Half price air hockey is a great thing. I earned an entire Gold Card at Dave and Buster's from only playing Air Hockey. For those of you not in the know, a Gold Card is obtained when you waste an exuberant amount of money charging the fucking thing, but you get 10 percent off each game once the Gold status is obtained. Air hockey is an expensive game so any chance we have to save money playing we will eagerly take. Especially in this economy. I'm pretty sure D&B's will be able to send two of their employee's children through college on the amount of money we've spent on those damn tables.

We had a frenzy that day, Jan. 21. We played 10 games against each other at lunch, followed by 18 more games after work. This was after playing 19 games on Monday and 10 more on Tuesday. After the 28th game of the day, we called it quits and headed our own separate ways. I was already in pain and knew I'd be heading home for a good long icing as it was, but what happened next caught me a little by surprise. I sat in my car in the driver's seat and reached back to grab my bag from the back seat. Upon grabbing the bag there was a large nasty POP in my elbow and my arm instantly went numb. I knew at that point I was screwed and only hoped it wouldn't be something to derail the dream. I honestly thought for a few minutes that I may not ever again be able to play the game I had come to love.

I have compressed nerves in both my wrist an elbow on my right arm, which unfortunately is my air hockey arm. Just found out that surgery is scheduled for Feb. 26. They will make incisions in my wrist (pinky side) and under my elbow to release the tension and nerve compression within. I have damage to both the median and ulnar nerves. This type of injury is very similar to very severe case of carpal tunnel. Generally, the surgery is accompanied by two weeks of recovery time, which unless my math is wrong, gives me one day of clearance until it's go time. At this point, most people would decide to pull out of tournament.  But I'm not most people, I'm a frickin' gamer ... this is just a bump in the road. Playing at 75 percent strength is still better than the 10-15 percent I have now.

There is less than a week left before they cut me, but the dream lives on...

Jason Cornell and Jeff Huisman blog about their quest to become World Air Hockey Champion in Las Vegas March 13-15.

<![CDATA[Air Hockey Blog — Time to Turn Pro]]>

Seven long months ago, I was what many in the office would consider an urban legend. I was the self-proclaimed Dave and Busters “Pop-A-Shot” king. Unbeaten in more than 20 straight head-to-head matches, I managed to frustrate my fellow co-workers with my Larry Bird-like skills. This, of course, led to a lot of bragging and maybe just a little inflation of my head. Ultimately, this discomfort in defeat had my fellow cohorts in a scramble to find something they could beat me at. And they finally found one — a sport in which quick reflexes, precision angle shots and diligent goal defense are the trademarks of a weathered veteran. Ladies and gentlemen, I give you Air Hockey.---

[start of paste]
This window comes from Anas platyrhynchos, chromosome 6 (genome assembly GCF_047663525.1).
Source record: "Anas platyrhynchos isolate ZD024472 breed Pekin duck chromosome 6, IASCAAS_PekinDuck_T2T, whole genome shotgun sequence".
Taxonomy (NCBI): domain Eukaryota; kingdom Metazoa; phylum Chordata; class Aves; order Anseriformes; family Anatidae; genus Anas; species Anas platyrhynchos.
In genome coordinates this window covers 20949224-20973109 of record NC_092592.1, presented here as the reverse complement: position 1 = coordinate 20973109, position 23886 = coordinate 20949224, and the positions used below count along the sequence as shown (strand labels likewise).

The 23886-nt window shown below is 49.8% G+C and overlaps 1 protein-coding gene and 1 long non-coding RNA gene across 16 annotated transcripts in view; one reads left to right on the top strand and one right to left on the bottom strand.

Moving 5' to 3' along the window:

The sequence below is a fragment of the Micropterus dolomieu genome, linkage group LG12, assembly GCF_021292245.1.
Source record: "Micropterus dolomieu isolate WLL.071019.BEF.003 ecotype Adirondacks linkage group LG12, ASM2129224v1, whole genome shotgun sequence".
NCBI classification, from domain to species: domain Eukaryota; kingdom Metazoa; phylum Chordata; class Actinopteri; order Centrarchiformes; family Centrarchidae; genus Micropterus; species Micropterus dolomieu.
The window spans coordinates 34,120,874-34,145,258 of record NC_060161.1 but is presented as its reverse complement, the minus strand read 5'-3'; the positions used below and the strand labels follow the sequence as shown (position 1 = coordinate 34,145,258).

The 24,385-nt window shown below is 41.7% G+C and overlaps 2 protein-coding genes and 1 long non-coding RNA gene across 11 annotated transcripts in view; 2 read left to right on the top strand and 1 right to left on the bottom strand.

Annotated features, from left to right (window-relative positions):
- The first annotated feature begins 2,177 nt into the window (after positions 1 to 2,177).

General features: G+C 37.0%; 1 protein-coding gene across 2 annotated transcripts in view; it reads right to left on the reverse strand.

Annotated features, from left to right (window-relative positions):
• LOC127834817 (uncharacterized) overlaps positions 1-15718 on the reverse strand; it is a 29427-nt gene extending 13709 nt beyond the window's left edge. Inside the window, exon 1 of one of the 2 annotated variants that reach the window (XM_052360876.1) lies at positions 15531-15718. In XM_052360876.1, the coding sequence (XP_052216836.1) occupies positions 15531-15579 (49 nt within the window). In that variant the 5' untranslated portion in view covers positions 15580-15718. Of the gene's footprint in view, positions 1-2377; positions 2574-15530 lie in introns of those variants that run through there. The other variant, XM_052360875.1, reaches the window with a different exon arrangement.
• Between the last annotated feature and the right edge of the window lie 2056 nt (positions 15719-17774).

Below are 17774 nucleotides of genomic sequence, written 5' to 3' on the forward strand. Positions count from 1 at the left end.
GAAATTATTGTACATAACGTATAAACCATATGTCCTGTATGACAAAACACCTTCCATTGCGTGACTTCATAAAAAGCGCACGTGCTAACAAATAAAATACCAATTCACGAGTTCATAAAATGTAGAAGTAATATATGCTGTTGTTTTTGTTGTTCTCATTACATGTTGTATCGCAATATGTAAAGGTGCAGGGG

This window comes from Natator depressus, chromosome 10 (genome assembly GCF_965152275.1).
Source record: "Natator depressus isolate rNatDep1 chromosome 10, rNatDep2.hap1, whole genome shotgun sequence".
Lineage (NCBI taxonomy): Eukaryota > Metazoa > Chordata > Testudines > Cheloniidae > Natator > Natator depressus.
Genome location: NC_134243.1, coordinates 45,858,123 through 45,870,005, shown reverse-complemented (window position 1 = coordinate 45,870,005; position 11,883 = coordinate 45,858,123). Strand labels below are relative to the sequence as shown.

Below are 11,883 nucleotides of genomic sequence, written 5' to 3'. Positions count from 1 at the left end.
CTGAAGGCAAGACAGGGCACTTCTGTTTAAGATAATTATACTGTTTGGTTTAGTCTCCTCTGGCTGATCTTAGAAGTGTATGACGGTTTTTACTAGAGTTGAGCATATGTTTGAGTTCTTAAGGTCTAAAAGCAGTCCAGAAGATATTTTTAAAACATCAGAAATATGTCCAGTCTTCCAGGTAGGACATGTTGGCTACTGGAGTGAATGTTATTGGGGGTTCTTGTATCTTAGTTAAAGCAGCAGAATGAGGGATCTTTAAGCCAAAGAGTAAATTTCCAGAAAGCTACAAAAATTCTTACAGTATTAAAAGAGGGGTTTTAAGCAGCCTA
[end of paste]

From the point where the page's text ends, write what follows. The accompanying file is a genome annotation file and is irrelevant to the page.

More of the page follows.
Air Hockey is a sport with an underground past. During the mid-70’s and 80’s the premiere manufacturer of air hockey tables was Brunswick. Engineers were working to create a frictionless surface and ended up spending most of their time whacking shit across it, thus creating the air hockey table. The game was most commonly found in bowling alleys bearing the Brunswick name until the arcade boom of the mid-80’s. The United States Air Hockey Association (USAA) was founded in 1975 and remains intact today as the official governing body of professional Air Hockey. The USAA maintains the rules and regulations for competitive air hockey and is the only recognized body for air hockey in the world.

It was merely blind fate that brought me to the air hockey table. I lost seven straight matches before capturing my first win. The tables had effectively been turned on this one time Pop-A-Shot king. I knew in order to win I would need to do more than just bang the puck around in an aimless fashion — I would need to know the strategy involved with setting up the best shots and effective methods of defending my goal. It was apparent to my colleague Jeff and me that air hockey was an underrated game of skill, talent and athletic ability, and we wanted to become the best we could be at playing it.

At first, Jeff and I were convinced that we were going to be the first “professional” air hockey players in the world. We discussed a Web site, the rules and how we would be officially sponsored by the biggest name in air hockey today, Dynamo. We envisioned matches on ESPN “The Ocho” following the international league of lawn darts and extreme foosball. To our goddamn amazement, the USAA was already there for us. So, for 2009 we made a pact to play air hockey at the highest level and obtain national rankings as recognized by the official body of professional air hockey. We were on our way to becoming professional athletes.

The more we played the more we discovered about the game, its history and players. This video on YouTube describes a little bit of that history and follows some current day players such as Danny Hynes, an assistant manager at Sears and a seven-time World Air Hockey Champion. The members of the USAA have been kind enough to extend the offer to play in this year’s World Air Hockey Championship even though Jeff and I had no professionally recorded bouts. In November of 2008, we started recording our games and now have each have played in more than 150 official games. Jeff had the initial edge, winning roughly two out of every three games. Things have began to level somewhat, and now we are close to 50/50 in games played over the past month.

So begins the trek to Vegas, for two amateur Cincinnati players — Jason “T Rex” Cornell and Jeff “Knuckles” Huisman — looking to make their professional debuts on the grandest stage of all March 13-15 at the Riveria Hotel & Resort Casino. And for the first time in CityBeat history, two soon-to-be professional athletes will keep a blog of the events and training leading up to the big event. This behind-the-scenes journey will display the heart and dedication to a thankless sport with little-to-no financial reward or fame or notoriety. Stay tuned for the updates, the heartaches and tough breaks during our journey to the elite level of air hockey.

Jason Cornell will update the Air Hockey Blog leading up to and during the championships in Las Vegas. Stay tuned for the story of the duo's first injury and subsequent surgery.